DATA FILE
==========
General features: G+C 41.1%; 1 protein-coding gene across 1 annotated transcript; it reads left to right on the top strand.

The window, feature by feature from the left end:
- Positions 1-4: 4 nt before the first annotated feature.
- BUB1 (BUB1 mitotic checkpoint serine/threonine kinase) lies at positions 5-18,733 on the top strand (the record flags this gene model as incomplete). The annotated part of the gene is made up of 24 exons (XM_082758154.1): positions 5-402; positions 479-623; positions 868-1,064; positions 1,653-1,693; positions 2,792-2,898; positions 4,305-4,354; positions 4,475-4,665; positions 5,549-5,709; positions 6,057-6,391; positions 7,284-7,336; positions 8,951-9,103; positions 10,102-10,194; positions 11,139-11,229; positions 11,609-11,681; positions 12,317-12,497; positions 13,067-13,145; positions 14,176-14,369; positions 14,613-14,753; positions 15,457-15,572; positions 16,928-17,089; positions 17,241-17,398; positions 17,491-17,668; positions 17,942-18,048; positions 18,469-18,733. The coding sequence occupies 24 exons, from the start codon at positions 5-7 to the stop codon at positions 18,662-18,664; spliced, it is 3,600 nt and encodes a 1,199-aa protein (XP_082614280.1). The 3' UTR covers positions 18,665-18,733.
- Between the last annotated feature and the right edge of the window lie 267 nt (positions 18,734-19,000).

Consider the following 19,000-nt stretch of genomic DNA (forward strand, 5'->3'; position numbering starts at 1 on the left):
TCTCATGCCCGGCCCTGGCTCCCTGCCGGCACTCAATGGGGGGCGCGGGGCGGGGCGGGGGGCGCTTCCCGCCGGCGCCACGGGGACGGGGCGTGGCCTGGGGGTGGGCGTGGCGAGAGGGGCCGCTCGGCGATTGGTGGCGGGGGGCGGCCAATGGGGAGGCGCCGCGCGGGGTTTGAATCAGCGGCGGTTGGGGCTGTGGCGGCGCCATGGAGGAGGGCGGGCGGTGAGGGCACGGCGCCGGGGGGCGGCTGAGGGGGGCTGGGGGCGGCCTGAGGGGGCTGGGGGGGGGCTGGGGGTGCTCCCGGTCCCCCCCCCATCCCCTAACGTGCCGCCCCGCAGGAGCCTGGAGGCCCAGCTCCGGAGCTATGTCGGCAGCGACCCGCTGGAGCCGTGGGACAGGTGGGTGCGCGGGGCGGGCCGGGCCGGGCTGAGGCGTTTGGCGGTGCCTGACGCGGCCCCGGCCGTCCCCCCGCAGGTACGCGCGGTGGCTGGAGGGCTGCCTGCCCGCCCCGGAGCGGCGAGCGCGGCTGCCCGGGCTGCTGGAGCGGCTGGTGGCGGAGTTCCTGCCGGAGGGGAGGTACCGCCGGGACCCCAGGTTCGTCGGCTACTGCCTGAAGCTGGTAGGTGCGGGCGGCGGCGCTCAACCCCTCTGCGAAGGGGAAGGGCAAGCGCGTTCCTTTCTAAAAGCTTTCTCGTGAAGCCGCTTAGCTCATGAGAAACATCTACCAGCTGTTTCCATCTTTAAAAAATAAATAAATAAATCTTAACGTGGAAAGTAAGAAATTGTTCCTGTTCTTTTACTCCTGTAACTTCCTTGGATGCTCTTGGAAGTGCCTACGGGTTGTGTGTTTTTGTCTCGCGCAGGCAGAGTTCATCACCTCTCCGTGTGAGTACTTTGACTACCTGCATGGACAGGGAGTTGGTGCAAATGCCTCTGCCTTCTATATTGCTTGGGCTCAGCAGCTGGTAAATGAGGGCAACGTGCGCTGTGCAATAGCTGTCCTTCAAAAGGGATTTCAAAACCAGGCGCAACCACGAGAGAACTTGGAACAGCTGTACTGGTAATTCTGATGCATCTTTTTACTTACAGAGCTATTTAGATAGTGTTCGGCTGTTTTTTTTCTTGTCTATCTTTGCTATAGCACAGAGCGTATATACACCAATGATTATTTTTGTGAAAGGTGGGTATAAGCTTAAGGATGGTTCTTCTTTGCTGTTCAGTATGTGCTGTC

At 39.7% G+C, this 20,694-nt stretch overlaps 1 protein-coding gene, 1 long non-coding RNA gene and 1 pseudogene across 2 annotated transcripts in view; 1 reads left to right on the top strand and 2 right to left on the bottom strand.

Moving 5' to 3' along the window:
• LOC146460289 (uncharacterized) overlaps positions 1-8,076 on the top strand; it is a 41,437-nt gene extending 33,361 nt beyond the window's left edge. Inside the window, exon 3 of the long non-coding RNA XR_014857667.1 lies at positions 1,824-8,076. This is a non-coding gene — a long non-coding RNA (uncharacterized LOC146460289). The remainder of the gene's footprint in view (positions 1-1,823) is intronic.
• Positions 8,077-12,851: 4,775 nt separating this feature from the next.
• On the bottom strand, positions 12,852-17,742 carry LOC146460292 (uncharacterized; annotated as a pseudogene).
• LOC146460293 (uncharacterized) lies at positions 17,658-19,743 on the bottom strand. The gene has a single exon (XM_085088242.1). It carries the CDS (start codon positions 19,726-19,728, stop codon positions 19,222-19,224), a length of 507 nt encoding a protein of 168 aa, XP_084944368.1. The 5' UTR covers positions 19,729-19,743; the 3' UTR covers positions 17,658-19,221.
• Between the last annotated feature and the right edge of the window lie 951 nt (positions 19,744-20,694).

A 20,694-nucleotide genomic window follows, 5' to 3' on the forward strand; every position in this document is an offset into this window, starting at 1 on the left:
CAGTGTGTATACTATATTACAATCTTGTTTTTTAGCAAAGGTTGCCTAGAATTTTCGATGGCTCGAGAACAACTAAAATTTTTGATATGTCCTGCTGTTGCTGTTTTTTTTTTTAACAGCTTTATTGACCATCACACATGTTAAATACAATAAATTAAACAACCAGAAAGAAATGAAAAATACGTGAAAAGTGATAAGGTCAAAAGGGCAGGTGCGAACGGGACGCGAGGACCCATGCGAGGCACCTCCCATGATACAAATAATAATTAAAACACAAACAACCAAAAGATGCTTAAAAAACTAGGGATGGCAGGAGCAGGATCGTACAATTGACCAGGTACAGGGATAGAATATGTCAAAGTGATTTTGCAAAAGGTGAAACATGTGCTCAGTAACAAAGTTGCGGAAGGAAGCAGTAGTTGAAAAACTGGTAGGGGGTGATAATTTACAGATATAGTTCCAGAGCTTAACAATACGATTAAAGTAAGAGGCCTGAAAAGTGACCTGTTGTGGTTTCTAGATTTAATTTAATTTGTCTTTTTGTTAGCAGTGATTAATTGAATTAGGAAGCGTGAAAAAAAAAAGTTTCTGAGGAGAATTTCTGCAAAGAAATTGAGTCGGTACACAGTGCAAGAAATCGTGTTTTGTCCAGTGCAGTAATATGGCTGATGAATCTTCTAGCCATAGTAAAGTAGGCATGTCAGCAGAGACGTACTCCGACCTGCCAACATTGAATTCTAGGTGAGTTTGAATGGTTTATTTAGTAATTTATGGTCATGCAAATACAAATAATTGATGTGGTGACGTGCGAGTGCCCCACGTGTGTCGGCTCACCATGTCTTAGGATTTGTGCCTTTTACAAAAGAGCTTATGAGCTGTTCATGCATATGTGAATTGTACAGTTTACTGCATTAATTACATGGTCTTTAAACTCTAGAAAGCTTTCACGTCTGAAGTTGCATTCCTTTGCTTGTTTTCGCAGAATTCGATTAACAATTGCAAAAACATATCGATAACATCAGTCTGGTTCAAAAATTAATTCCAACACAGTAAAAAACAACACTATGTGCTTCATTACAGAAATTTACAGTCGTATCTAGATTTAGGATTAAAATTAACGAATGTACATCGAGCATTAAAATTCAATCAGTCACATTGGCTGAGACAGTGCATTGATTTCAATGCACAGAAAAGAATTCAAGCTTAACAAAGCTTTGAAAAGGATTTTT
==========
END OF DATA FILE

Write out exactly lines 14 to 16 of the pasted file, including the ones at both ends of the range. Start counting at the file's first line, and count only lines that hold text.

• Between the last annotated feature and the right edge of the window lie 951 nt (positions 19,744-20,694).

A 20,694-nucleotide genomic window follows, 5' to 3' on the forward strand; every position in this document is an offset into this window, starting at 1 on the left:
CAGTGTGTATACTATATTACAATCTTGTTTTTTAGCAAAGGTTGCCTAGAATTTTCGATGGCTCGAGAACAACTAAAATTTTTGATATGTCCTGCTGTTGCTGTTTTTTTTTTTAACAGCTTTATTGACCATCACACATGTTAAATACAATAAATTAAACAACCAGAAAGAAATGAAAAATACGTGAAAAGTGATAAGGTCAAAAGGGCAGGTGCGAACGGGACGCGAGGACCCATGCGAGGCACCTCCCATGATACAAATAATAATTAAAACACAAACAACCAAAAGATGCTTAAAAAACTAGGGATGGCAGGAGCAGGATCGTACAATTGACCAGGTACAGGGATAGAATATGTCAAAGTGATTTTGCAAAAGGTGAAACATGTGCTCAGTAACAAAGTTGCGGAAGGAAGCAGTAGTTGAAAAACTGGTAGGGGGTGATAATTTACAGATATAGTTCCAGAGCTTAACAATACGATTAAAGTAAGAGGCCTGAAAAGTGACCTGTTGTGGTTTCTAGATTTAATTTAATTTGTCTTTTTGTTAGCAGTGATTAATTGAATTAGGAAGCGTGAAAAAAAAAAGTTTCTGAGGAGAATTTCTGCAAAGAAATTGAGTCGGTACACAGTGCAAGAAATCGTGTTTTGTCCAGTGCAGTAATATGGCTGATGAATCTTCTAGCCATAGTAAAGTAGGCATGTCAGCAGAGACGTACTCCGACCTGCCAACATTGAATTCTAGGTGAGTTTGAATGGTTTATTTAGTAATTTATGGTCATGCAAATACAAATAATTGATGTGGTGACGTGCGAGTGCCCCACGTGTGTCGGCTCACCATGTCTTAGGATTTGTGCCTTTTACAAAAGAGCTTATGAGCTGTTCATGCATATGTGAATTGTACAGTTTACTGCATTAATTACATGGTCTTTAAACTCTAGAAAGCTTTCACGTCTGAAGTTGCATTCCTTTGCTTGTTTTCGCAGAATTCGATTAACAATTGCAAAAACATATCGATAACATCAGTCTGGTTCAAAAATTAATTCCAACACAGTAAAAAACAACACTATGTGCTTCATTACAGAAATTTACAGTCGTATCTAGATTTAGGATTAAAATTAACGAATGTACATCGAGCATTAAAATTCAATCAGTCACATTGGCTGAGACAGTGCATTGATTTCAATGCACAGAAAAGAATTCAAGCTTAACAAAGCTTTGAAAAGGATTTTT